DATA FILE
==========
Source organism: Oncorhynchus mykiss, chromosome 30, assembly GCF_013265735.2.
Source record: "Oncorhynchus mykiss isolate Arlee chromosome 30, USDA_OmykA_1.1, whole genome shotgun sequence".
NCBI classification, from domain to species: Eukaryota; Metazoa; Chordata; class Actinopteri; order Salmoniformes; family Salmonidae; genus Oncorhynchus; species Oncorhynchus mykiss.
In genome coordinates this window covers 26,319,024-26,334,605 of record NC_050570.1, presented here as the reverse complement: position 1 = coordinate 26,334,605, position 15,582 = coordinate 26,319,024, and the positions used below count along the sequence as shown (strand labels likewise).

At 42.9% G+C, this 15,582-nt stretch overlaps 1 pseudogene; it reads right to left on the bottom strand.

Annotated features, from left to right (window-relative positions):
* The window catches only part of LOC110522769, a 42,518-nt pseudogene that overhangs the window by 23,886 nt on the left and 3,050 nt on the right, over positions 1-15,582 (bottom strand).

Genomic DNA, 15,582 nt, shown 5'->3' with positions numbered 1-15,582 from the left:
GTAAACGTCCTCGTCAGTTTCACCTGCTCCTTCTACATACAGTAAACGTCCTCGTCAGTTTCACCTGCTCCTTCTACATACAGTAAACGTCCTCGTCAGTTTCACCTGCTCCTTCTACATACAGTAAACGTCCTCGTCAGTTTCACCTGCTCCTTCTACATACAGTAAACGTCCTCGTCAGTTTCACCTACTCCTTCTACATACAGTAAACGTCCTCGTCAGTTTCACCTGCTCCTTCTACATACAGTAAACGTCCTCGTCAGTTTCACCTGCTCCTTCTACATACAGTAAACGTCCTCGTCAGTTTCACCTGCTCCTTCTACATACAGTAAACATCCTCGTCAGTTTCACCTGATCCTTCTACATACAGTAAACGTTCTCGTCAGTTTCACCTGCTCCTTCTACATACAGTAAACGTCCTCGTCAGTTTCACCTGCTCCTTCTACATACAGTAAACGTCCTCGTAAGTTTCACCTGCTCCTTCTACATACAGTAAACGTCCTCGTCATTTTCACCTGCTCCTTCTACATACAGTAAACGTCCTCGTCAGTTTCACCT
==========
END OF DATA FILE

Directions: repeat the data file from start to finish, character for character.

Source organism: Oncorhynchus mykiss, chromosome 30, assembly GCF_013265735.2.
Source record: "Oncorhynchus mykiss isolate Arlee chromosome 30, USDA_OmykA_1.1, whole genome shotgun sequence".
NCBI classification, from domain to species: Eukaryota; Metazoa; Chordata; class Actinopteri; order Salmoniformes; family Salmonidae; genus Oncorhynchus; species Oncorhynchus mykiss.
In genome coordinates this window covers 26,319,024-26,334,605 of record NC_050570.1, presented here as the reverse complement: position 1 = coordinate 26,334,605, position 15,582 = coordinate 26,319,024, and the positions used below count along the sequence as shown (strand labels likewise).

At 42.9% G+C, this 15,582-nt stretch overlaps 1 pseudogene; it reads right to left on the bottom strand.

Annotated features, from left to right (window-relative positions):
* The window catches only part of LOC110522769, a 42,518-nt pseudogene that overhangs the window by 23,886 nt on the left and 3,050 nt on the right, over positions 1-15,582 (bottom strand).

Genomic DNA, 15,582 nt, shown 5'->3' with positions numbered 1-15,582 from the left:
GTAAACGTCCTCGTCAGTTTCACCTGCTCCTTCTACATACAGTAAACGTCCTCGTCAGTTTCACCTGCTCCTTCTACATACAGTAAACGTCCTCGTCAGTTTCACCTGCTCCTTCTACATACAGTAAACGTCCTCGTCAGTTTCACCTGCTCCTTCTACATACAGTAAACGTCCTCGTCAGTTTCACCTACTCCTTCTACATACAGTAAACGTCCTCGTCAGTTTCACCTGCTCCTTCTACATACAGTAAACGTCCTCGTCAGTTTCACCTGCTCCTTCTACATACAGTAAACGTCCTCGTCAGTTTCACCTGCTCCTTCTACATACAGTAAACATCCTCGTCAGTTTCACCTGATCCTTCTACATACAGTAAACGTTCTCGTCAGTTTCACCTGCTCCTTCTACATACAGTAAACGTCCTCGTCAGTTTCACCTGCTCCTTCTACATACAGTAAACGTCCTCGTAAGTTTCACCTGCTCCTTCTACATACAGTAAACGTCCTCGTCATTTTCACCTGCTCCTTCTACATACAGTAAACGTCCTCGTCAGTTTCACCT